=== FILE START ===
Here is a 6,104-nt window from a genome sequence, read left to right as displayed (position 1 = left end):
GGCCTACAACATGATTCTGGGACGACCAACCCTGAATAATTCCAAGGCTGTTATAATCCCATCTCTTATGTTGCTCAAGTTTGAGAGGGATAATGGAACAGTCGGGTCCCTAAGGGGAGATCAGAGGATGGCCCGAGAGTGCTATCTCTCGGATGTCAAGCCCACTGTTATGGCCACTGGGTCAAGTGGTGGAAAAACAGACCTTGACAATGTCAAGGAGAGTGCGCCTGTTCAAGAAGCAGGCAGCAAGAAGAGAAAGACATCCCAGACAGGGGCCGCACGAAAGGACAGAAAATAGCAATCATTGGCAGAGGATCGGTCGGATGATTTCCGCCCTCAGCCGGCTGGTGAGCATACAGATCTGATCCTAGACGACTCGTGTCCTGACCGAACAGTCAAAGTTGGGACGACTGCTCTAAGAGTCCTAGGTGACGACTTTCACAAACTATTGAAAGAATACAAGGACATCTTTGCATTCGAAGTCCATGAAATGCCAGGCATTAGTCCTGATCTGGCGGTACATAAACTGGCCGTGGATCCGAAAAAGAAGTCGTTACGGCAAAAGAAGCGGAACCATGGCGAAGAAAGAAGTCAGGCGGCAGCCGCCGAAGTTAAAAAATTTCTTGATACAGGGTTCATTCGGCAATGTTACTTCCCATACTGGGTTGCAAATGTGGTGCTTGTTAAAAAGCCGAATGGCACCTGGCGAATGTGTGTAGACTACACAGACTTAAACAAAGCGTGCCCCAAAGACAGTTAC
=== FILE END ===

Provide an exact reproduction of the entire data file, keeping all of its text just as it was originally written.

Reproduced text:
Here is a 6,104-nt window from a genome sequence, read left to right as displayed (position 1 = left end):
GGCCTACAACATGATTCTGGGACGACCAACCCTGAATAATTCCAAGGCTGTTATAATCCCATCTCTTATGTTGCTCAAGTTTGAGAGGGATAATGGAACAGTCGGGTCCCTAAGGGGAGATCAGAGGATGGCCCGAGAGTGCTATCTCTCGGATGTCAAGCCCACTGTTATGGCCACTGGGTCAAGTGGTGGAAAAACAGACCTTGACAATGTCAAGGAGAGTGCGCCTGTTCAAGAAGCAGGCAGCAAGAAGAGAAAGACATCCCAGACAGGGGCCGCACGAAAGGACAGAAAATAGCAATCATTGGCAGAGGATCGGTCGGATGATTTCCGCCCTCAGCCGGCTGGTGAGCATACAGATCTGATCCTAGACGACTCGTGTCCTGACCGAACAGTCAAAGTTGGGACGACTGCTCTAAGAGTCCTAGGTGACGACTTTCACAAACTATTGAAAGAATACAAGGACATCTTTGCATTCGAAGTCCATGAAATGCCAGGCATTAGTCCTGATCTGGCGGTACATAAACTGGCCGTGGATCCGAAAAAGAAGTCGTTACGGCAAAAGAAGCGGAACCATGGCGAAGAAAGAAGTCAGGCGGCAGCCGCCGAAGTTAAAAAATTTCTTGATACAGGGTTCATTCGGCAATGTTACTTCCCATACTGGGTTGCAAATGTGGTGCTTGTTAAAAAGCCGAATGGCACCTGGCGAATGTGTGTAGACTACACAGACTTAAACAAAGCGTGCCCCAAAGACAGTTAC